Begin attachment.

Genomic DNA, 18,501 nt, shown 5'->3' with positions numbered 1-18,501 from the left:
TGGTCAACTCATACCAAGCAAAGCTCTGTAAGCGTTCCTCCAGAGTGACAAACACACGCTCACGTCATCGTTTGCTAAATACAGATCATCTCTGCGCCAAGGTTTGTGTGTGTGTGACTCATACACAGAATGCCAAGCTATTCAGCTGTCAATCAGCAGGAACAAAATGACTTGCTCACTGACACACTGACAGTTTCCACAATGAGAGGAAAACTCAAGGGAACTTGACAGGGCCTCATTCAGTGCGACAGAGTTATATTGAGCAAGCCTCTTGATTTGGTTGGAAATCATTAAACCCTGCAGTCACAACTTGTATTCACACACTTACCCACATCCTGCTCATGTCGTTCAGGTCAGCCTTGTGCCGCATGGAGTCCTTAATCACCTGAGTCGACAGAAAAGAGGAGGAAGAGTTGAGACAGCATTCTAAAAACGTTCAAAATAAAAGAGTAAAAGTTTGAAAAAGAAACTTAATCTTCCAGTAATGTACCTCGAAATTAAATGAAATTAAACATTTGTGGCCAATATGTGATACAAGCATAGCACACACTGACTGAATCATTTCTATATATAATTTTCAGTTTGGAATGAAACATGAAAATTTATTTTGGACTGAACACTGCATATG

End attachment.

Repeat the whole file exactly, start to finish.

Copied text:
Genomic DNA, 18,501 nt, shown 5'->3' with positions numbered 1-18,501 from the left:
TGGTCAACTCATACCAAGCAAAGCTCTGTAAGCGTTCCTCCAGAGTGACAAACACACGCTCACGTCATCGTTTGCTAAATACAGATCATCTCTGCGCCAAGGTTTGTGTGTGTGTGACTCATACACAGAATGCCAAGCTATTCAGCTGTCAATCAGCAGGAACAAAATGACTTGCTCACTGACACACTGACAGTTTCCACAATGAGAGGAAAACTCAAGGGAACTTGACAGGGCCTCATTCAGTGCGACAGAGTTATATTGAGCAAGCCTCTTGATTTGGTTGGAAATCATTAAACCCTGCAGTCACAACTTGTATTCACACACTTACCCACATCCTGCTCATGTCGTTCAGGTCAGCCTTGTGCCGCATGGAGTCCTTAATCACCTGAGTCGACAGAAAAGAGGAGGAAGAGTTGAGACAGCATTCTAAAAACGTTCAAAATAAAAGAGTAAAAGTTTGAAAAAGAAACTTAATCTTCCAGTAATGTACCTCGAAATTAAATGAAATTAAACATTTGTGGCCAATATGTGATACAAGCATAGCACACACTGACTGAATCATTTCTATATATAATTTTCAGTTTGGAATGAAACATGAAAATTTATTTTGGACTGAACACTGCATATG